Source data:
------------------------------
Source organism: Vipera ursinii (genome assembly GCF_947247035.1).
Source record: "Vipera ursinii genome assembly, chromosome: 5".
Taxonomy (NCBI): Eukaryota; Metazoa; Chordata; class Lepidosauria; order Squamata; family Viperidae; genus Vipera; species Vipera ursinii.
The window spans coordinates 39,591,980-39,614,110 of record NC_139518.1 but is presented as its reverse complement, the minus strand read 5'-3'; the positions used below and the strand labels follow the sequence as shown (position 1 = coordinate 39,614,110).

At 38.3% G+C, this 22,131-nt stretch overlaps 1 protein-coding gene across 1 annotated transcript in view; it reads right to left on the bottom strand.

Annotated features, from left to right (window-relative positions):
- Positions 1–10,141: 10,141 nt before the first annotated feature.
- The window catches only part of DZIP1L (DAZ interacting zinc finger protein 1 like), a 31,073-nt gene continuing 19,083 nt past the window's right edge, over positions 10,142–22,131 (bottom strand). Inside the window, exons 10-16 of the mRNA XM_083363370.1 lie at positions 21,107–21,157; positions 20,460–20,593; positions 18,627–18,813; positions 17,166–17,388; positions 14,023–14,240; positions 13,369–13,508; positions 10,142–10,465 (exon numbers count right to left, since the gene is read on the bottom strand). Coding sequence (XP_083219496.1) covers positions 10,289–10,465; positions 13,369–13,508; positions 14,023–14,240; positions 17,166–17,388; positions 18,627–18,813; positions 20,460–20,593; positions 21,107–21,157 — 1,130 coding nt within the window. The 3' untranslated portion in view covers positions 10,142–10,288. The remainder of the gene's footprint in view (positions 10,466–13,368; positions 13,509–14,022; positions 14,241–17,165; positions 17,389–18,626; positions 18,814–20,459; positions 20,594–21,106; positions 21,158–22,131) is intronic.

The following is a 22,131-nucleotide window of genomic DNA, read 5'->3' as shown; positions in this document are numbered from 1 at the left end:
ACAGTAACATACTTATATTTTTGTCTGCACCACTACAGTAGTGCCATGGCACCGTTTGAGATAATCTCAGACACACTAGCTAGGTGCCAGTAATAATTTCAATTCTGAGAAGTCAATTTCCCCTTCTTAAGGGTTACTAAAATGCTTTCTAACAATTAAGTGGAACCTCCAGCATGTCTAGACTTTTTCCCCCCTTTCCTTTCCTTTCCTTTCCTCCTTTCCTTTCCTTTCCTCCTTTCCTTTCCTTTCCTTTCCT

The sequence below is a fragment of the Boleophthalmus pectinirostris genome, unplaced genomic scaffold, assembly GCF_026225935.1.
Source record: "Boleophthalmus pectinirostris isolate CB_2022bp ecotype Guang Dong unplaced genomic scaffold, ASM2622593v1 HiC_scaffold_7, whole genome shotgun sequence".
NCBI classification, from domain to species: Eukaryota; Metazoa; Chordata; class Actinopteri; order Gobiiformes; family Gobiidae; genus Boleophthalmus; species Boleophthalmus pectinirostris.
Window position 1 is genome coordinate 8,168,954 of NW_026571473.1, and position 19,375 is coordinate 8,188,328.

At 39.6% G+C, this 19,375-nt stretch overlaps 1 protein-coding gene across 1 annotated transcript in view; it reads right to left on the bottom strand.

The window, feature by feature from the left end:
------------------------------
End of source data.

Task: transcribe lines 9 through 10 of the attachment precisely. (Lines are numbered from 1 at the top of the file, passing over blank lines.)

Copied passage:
The following is a 22,131-nucleotide window of genomic DNA, read 5'->3' as shown; positions in this document are numbered from 1 at the left end:
ACAGTAACATACTTATATTTTTGTCTGCACCACTACAGTAGTGCCATGGCACCGTTTGAGATAATCTCAGACACACTAGCTAGGTGCCAGTAATAATTTCAATTCTGAGAAGTCAATTTCCCCTTCTTAAGGGTTACTAAAATGCTTTCTAACAATTAAGTGGAACCTCCAGCATGTCTAGACTTTTTCCCCCCTTTCCTTTCCTTTCCTTTCCTCCTTTCCTTTCCTTTCCTCCTTTCCTTTCCTTTCCTTTCCT